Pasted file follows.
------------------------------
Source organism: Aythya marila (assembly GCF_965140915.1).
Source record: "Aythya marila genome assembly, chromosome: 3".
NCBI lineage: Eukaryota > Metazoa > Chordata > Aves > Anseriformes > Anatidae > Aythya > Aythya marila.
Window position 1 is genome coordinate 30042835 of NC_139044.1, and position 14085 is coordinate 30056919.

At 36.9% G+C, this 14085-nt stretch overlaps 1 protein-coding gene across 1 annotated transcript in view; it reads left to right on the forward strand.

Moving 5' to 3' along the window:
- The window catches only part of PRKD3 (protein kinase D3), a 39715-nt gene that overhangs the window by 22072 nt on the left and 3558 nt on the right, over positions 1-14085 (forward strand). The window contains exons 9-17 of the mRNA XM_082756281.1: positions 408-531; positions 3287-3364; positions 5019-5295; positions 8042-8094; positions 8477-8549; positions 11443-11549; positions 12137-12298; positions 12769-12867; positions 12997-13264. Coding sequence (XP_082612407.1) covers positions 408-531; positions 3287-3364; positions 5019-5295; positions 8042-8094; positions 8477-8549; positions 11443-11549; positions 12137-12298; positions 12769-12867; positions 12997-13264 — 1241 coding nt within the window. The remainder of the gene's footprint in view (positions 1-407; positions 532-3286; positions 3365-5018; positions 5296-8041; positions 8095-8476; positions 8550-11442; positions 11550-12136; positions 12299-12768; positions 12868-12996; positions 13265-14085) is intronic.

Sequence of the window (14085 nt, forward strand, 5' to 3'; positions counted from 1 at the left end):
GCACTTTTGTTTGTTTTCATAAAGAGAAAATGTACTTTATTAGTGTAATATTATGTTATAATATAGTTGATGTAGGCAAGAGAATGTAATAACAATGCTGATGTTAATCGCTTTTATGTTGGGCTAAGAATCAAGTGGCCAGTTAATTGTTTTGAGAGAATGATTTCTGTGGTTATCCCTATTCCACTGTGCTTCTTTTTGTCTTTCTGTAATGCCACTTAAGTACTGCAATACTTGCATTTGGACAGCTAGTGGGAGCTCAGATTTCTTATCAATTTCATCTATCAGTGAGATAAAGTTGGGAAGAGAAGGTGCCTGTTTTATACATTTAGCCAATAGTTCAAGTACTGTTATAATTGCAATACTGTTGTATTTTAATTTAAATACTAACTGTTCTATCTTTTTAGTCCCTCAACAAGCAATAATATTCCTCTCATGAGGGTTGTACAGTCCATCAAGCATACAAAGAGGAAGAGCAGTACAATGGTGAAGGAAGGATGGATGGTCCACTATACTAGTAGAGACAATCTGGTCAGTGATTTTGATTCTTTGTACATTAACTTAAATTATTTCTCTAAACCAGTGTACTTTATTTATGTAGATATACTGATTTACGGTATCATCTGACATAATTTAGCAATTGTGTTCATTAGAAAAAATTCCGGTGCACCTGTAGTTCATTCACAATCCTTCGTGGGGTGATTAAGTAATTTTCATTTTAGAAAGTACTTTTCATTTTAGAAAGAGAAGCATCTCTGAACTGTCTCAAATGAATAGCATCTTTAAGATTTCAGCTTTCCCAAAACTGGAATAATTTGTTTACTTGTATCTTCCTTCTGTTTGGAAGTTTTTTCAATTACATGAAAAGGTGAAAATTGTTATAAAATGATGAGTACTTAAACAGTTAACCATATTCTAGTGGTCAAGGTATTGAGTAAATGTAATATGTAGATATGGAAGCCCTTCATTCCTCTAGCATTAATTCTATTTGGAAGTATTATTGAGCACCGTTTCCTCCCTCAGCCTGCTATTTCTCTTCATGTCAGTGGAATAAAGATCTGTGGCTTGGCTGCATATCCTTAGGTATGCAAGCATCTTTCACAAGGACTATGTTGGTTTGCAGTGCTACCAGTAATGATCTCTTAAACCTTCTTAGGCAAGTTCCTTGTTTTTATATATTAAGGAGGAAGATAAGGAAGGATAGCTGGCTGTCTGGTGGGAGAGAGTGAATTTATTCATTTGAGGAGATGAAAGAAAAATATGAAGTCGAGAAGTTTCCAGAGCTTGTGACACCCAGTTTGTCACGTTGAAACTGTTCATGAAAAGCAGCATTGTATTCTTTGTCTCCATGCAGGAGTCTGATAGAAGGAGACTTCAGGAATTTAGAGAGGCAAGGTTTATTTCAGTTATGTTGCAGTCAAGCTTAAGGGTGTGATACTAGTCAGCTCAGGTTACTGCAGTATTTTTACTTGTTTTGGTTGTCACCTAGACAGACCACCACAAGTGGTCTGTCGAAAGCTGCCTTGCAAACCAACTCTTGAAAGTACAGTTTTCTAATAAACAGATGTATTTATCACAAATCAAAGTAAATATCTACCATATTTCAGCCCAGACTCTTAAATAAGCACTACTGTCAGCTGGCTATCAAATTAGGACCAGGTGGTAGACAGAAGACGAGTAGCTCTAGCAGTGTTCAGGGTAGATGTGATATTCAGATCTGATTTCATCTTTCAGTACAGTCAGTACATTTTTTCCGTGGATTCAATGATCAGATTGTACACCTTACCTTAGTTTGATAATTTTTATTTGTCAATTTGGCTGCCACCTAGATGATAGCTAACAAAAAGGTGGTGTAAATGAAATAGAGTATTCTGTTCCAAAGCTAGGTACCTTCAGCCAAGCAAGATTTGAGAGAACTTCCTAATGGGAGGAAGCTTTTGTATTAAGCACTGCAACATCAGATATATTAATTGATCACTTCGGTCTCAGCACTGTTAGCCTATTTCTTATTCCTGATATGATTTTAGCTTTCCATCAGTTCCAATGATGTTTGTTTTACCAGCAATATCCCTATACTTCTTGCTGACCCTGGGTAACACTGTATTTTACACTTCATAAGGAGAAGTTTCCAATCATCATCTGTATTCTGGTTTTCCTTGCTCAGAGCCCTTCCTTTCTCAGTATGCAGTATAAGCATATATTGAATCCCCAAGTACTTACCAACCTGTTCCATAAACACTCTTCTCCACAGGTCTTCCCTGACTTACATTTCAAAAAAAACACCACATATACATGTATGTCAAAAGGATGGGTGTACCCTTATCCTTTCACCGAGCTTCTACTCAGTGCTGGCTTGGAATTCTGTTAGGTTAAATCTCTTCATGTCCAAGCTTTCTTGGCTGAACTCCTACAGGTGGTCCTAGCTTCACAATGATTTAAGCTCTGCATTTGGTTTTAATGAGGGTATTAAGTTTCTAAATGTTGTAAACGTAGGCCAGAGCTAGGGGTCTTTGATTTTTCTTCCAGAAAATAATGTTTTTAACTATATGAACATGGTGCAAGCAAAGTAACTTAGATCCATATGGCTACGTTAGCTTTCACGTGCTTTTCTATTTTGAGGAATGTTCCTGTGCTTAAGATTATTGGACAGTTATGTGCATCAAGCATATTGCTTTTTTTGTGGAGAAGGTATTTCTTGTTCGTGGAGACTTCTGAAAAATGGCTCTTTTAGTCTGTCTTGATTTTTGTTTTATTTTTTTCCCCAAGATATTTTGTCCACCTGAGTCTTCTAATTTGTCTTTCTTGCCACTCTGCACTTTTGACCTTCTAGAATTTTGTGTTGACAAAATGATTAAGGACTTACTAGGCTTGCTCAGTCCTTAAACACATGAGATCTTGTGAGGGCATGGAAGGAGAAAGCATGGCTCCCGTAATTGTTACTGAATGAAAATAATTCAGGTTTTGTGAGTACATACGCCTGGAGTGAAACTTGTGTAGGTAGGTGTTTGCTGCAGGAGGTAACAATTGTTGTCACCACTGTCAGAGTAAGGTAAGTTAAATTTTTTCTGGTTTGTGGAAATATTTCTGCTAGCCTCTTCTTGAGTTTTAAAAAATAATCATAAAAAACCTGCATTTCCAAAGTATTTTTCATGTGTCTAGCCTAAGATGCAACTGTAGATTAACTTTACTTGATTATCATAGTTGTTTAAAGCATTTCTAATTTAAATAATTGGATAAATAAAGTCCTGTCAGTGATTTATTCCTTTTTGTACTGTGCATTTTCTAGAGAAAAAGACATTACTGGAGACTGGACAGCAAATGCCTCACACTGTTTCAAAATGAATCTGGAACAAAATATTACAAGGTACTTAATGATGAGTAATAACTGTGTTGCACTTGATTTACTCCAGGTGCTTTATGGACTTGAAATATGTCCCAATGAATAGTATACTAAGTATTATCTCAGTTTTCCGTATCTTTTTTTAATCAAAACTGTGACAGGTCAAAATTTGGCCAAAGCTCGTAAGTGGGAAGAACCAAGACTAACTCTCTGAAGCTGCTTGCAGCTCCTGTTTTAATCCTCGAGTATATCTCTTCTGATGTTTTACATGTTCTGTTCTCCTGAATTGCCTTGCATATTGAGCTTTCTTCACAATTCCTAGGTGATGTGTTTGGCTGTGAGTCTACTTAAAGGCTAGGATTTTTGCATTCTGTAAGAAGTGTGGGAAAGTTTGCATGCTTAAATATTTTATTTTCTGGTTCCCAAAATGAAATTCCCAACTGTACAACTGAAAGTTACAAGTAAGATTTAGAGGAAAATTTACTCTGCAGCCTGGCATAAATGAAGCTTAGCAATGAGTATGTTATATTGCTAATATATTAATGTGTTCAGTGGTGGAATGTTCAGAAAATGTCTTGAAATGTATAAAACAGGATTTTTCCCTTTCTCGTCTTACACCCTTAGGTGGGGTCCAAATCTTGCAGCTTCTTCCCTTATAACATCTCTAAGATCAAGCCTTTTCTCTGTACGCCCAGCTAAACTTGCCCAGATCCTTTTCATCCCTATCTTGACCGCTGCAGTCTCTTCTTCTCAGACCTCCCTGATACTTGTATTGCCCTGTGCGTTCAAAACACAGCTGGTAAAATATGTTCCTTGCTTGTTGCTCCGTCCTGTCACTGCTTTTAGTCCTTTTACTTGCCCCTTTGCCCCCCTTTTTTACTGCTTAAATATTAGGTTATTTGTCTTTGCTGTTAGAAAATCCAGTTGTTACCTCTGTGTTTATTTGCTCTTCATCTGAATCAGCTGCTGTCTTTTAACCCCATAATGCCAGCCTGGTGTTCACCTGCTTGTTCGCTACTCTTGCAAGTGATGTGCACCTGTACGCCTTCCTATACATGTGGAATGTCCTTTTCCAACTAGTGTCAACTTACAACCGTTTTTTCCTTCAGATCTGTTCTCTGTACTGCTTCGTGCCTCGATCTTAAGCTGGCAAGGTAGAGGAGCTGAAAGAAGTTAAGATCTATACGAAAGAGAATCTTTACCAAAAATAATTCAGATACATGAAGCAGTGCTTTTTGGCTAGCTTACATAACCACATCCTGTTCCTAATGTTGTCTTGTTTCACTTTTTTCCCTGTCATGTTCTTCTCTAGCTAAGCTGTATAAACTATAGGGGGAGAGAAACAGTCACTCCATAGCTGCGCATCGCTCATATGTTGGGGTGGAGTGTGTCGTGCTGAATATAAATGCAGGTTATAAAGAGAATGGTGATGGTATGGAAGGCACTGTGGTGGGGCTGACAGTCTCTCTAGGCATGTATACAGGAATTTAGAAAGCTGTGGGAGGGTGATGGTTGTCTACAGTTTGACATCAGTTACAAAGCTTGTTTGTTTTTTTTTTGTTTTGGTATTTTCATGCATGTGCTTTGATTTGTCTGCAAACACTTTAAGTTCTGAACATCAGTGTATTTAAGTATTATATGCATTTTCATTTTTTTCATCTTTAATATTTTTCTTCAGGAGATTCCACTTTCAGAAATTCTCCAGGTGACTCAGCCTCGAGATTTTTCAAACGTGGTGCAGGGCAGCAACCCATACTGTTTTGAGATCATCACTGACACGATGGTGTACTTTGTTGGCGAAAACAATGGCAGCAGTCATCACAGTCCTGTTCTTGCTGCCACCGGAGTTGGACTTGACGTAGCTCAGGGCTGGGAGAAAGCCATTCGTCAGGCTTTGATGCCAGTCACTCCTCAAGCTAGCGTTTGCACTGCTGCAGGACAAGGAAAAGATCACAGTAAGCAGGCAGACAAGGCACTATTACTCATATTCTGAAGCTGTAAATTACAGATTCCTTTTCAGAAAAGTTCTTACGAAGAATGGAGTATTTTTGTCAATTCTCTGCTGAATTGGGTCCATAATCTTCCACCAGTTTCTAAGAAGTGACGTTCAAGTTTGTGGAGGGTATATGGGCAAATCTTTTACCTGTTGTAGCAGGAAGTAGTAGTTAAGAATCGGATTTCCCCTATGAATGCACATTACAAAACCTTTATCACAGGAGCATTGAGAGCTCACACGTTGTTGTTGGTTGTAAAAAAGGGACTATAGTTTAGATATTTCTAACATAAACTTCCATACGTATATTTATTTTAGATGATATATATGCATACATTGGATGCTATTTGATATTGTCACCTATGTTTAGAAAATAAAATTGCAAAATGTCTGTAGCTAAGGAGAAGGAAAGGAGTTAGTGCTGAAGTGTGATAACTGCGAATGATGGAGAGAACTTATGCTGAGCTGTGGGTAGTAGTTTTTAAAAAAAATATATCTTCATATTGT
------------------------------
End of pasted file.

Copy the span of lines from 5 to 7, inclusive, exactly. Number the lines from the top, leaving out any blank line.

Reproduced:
At 36.9% G+C, this 14085-nt stretch overlaps 1 protein-coding gene across 1 annotated transcript in view; it reads left to right on the forward strand.

Moving 5' to 3' along the window:
- The window catches only part of PRKD3 (protein kinase D3), a 39715-nt gene that overhangs the window by 22072 nt on the left and 3558 nt on the right, over positions 1-14085 (forward strand). The window contains exons 9-17 of the mRNA XM_082756281.1: positions 408-531; positions 3287-3364; positions 5019-5295; positions 8042-8094; positions 8477-8549; positions 11443-11549; positions 12137-12298; positions 12769-12867; positions 12997-13264. Coding sequence (XP_082612407.1) covers positions 408-531; positions 3287-3364; positions 5019-5295; positions 8042-8094; positions 8477-8549; positions 11443-11549; positions 12137-12298; positions 12769-12867; positions 12997-13264 — 1241 coding nt within the window. The remainder of the gene's footprint in view (positions 1-407; positions 532-3286; positions 3365-5018; positions 5296-8041; positions 8095-8476; positions 8550-11442; positions 11550-12136; positions 12299-12768; positions 12868-12996; positions 13265-14085) is intronic.